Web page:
A high frequency of tumor-propagating cells is not confined to genetically engineered models. In several classic studies of spontaneous mouse leukemias and lymphomas, the frequency of transplantable tumor cells ranged from >1% to the majority of cells, and, in several striking examples, tumors could be induced by transplantation of a single tumor cell ( 13, 22). Thus, a variety of monoclonal mouse hematopoietic malignancies arising with stochastic onset, including ones that closely model human counterparts and involve equivalent genetic changes, have been found to be sustained by a substantial proportion of their cells (at least 10%), and no functionally distinct subpopulation has been evident ( 16– 19). These results favor a model in which growth of the tumor is sustained by a large proportion of its cells ( Fig. 1B), perhaps by most of the cells that can form colonies in vitro under optimal conditions, rather than exclusively by a minor subpopulation, as expected on the cancer stem cell model ( Fig. 1A). The disparity with the human AML results may mean that xenotransplantation greatly underestimates the proportion of cells, and range of cell types, within the human leukemias that drive neoplastic growth.
On the other hand, three types of mouse leukemia ( 23– 25) and one type of murine breast cancer ( 26) have been reported to display some features expected from the cancer stem cell model. In a blast crisis model of chronic myeloid leukemia (CML), the leukemogenic subpopulation did have the phenotype of a primitive cell ( 24), although in the human blast crisis disease, the relatively mature granulocyte-monocyte progenitors have acquired extensive self-renewal ( 20). In mouse AML generated by the MOZ-TIF2 gene, irrespective of whether stem cells or late progenitor cells had been targeted, the leukemic cells had a relatively mature phenotype (CD34−Mac1+) but only 10−4 of them could seed leukemia on transplantation ( 23). Finally, a leukemogenic subpopulation was identified in AML induced by the CALM/AF10 fusion gene, although curiously, its phenotype and genotype resembled that of a pro-B lymphocyte (B220+ and D-J rearrangement; ref. 25). Finally, six of seven cancers arising in MMTV-Wnt-1 transgenic mice seemed to be propagated by a subpopulation corresponding to 1 in 200 cells; presumably, the seventh tumor did not fit this model ( 26). Moreover, because Wnt-1 but not Neu seems to augment mammary stem cell numbers ( 27), probably by inducing self-renewal ( 20), whether other breast cancer models will behave similarly remains to be determined.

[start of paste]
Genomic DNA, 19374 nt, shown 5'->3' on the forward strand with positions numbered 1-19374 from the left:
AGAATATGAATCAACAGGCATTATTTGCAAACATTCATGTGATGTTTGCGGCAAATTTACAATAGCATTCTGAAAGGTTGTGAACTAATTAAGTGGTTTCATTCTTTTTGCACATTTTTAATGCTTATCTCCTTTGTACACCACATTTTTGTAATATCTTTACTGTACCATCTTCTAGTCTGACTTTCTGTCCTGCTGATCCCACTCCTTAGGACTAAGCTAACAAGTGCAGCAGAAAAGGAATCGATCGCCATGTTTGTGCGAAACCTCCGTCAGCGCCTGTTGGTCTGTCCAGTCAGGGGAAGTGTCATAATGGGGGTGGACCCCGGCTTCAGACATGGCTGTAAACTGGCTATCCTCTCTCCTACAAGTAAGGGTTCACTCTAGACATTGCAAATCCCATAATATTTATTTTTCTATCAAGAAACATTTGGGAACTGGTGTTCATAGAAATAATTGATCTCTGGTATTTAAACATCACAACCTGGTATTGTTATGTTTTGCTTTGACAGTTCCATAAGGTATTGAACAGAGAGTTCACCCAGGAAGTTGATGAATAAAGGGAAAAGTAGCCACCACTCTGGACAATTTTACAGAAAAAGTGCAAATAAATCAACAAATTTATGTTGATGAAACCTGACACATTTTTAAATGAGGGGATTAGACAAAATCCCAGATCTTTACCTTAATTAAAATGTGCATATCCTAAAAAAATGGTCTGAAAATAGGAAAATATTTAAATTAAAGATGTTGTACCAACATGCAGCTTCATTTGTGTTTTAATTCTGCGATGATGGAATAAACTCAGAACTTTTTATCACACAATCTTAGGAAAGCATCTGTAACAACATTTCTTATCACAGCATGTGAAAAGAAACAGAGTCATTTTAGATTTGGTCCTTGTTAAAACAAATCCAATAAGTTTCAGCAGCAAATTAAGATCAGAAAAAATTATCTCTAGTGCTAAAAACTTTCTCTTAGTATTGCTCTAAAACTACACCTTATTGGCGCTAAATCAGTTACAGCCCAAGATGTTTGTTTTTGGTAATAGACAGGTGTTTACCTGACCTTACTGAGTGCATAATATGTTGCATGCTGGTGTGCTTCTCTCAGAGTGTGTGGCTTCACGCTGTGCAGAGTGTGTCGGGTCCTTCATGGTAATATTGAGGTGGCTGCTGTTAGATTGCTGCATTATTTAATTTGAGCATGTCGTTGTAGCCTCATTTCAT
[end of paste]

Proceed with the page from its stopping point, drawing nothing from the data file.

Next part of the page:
Implications for Tumor Propagation and Therapy
As we have seen, many of the results with mouse leukemias and lymphomas challenge the generality of the cancer stem cell hypothesis because a substantial proportion of their cells can seed tumors in syngeneic animals and no functionally distinct subpopulations are evident ( 16– 19). The high transplantability of many mouse leukemias suggests that xenotransplantation may seriously underestimate the frequency of cells, and range of cell types, within a human tumor that sustain its growth. More compelling tests of the cancer stem cell hypothesis might be provided by analysis of more mouse tumor models; by studies with human tumors that include cotransfer of appropriate human stromal cells or irradiated tumor tissue, or that exploit mice in which the relevant human support cells have been installed; and by purification of the stem cells using more specific surface markers ( 28). Expression profiling and genomic sequence analysis of multiple subclones from the same tumor would help to determine whether heterogeneity and differences in transplantability are simply due to differentiation, as postulated by the cancer stem cell model, or instead often reflect a varied complement of mutations, as expected from the clonal evolution model.